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The Need for Fit Testing During Emerging Infectious Disease Outbreaks

Posted on by Maryann M. D’Alessandro, PhD; LT Megan Casey, RN, BSN, MPH; and Jaclyn Krah Cichowicz, MA

Proper respirator use is essential for healthcare workers who are expected to interact with patients with infectious respiratory diseases. The Occupational Safety and Health Administration (OSHA) requires healthcare facilities to maintain a respiratory protection program that specifies requirements such as annual fit testing, medical clearance, and training. Initial fit testing is required before using a respirator. In addition to annual fit testing, fit testing is required when there are changes in an employee’s physical condition that could affect respirator fit and when a worker must wear a new model or type of tight-fitting respirator, such as the common N95 filtering facepiece respirator. However, during an infectious disease outbreak, such as coronavirus disease 2019 (COVID-19), when there are many other demands upon your time, and resources are being conserved, it is natural to ask – is all this fit testing really necessary?

The Purpose of Fit Testing

Fit testing confirms the fit of any respirator that forms a tight seal on the user’s face before it is used in the workplace. This ensures that users are receiving the expected level of protection by minimizing contaminant leakage into the facepiece. When a respirator does not fit properly, a portion of the air you breathe can bypass the respirator’s filter and enter your breathing airstream through breaks in the seal of the respirator along your face. If this happens, you may be exposed to harmful pathogens in the environment. In a similar vein, it is important to wear the respirator at all times during the exposure because even short periods of exposure substantially reduces your protection. This all boils down to a simple reality: if the respirator does not form a seal with the face, it cannot provide the expected level of protection. Therefore, fit testing at all the OSHA-required times is necessary – however, during large-scale infectious disease outbreaks, there are ways to save time when fit testing as well as conserve supplies. NIOSH  encourages facilities to take the necessary steps to ensure fit testing is conducted in compliance with OSHA protocols.*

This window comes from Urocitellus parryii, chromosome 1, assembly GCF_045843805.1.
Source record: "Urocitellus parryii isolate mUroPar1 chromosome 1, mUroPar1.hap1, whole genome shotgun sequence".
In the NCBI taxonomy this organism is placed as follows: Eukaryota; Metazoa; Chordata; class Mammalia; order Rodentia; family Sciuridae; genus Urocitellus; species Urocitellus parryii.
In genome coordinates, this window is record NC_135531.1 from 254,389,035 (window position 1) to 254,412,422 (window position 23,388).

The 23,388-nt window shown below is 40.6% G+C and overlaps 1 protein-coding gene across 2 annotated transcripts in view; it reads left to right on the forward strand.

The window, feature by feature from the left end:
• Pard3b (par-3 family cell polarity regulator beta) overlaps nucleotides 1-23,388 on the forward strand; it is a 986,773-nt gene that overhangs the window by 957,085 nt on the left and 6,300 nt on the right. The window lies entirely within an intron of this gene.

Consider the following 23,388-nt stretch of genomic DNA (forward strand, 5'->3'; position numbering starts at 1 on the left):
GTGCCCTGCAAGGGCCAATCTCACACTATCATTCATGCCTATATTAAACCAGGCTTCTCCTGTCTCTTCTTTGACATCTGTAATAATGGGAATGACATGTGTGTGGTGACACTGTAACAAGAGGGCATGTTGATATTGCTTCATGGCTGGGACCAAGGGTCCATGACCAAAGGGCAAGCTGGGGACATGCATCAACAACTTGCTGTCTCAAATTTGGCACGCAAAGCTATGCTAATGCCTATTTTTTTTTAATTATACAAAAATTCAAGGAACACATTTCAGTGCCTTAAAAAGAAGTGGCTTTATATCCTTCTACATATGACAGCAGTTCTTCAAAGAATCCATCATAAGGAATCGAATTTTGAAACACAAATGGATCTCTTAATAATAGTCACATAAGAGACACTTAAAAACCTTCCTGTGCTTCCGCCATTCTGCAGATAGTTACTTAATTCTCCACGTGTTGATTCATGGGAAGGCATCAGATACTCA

Note: OSHA issued Temporary Enforcement Guidance – Healthcare Respiratory Protection Annual Fit Testing for N95 Filtering Facepieces During the COVID-19 Outbreak on March 14, 2020. This temporary enforcement guidance suspends the annual fit testing requirement of N95 filtering facepiece respirators. However, initial fit tests for healthcare personnel with the same model, style, and size respirator are still required. The temporary enforcement guidance on OSHA’s website.

Fit Test Methods

There are two methods of fit testing – quantitative and qualitative. A quantitative fit test uses an instrument to numerically measure the effectiveness of the respirator. A qualitative fit test is a pass/fail test that relies on the individual’s sensory (taste or smell) detection of a test agent such as Saccharin (sweetener) or Bitrex® (bitter) solutions. These methods are described in the OSHA regulations and in the Hospital Respiratory Protection Program Toolkit.

Regardless of which type of fit test is used in your facility’s respiratory protection program, a successful fit test only qualifies you to use the specific brand/make/model and size of respirator that you wore during that test. Respirator sizing is not standardized across models or brands. Do not assume that because you passed a fit test wearing a size medium in one model, a medium of another model or brand will have an equivalent fit: this could result in an improperly fitted respirator and potentially harmful exposure to airborne pathogens.

Fit Testing Considerations for Conserving Time and Supplies

With the global impact of COVID-19, qualitative fit testing is the preferred method of fit testing to help slow the depletion of the inventory of N95 respirators, because the respirator used for a qualitative fit test can be worn again after the test. (Quantitative fit testing requires a hole to be punched in the respirator and therefore it must be disposed of after the test.) However, a disadvantage of qualitative fit testing is that the test procedure is frequently administered incorrectly and relies on the wearer to report tasting a challenge solution, either a Saccharin (sweetener) or Bitrex® (bitter) solution, to indicate that a respirator does not properly fit. In these cases, poorly fitting respirators may still pass the fit test. Therefore, it is crucial that the operators** carrying out these fit tests are well-trained and highly proficient.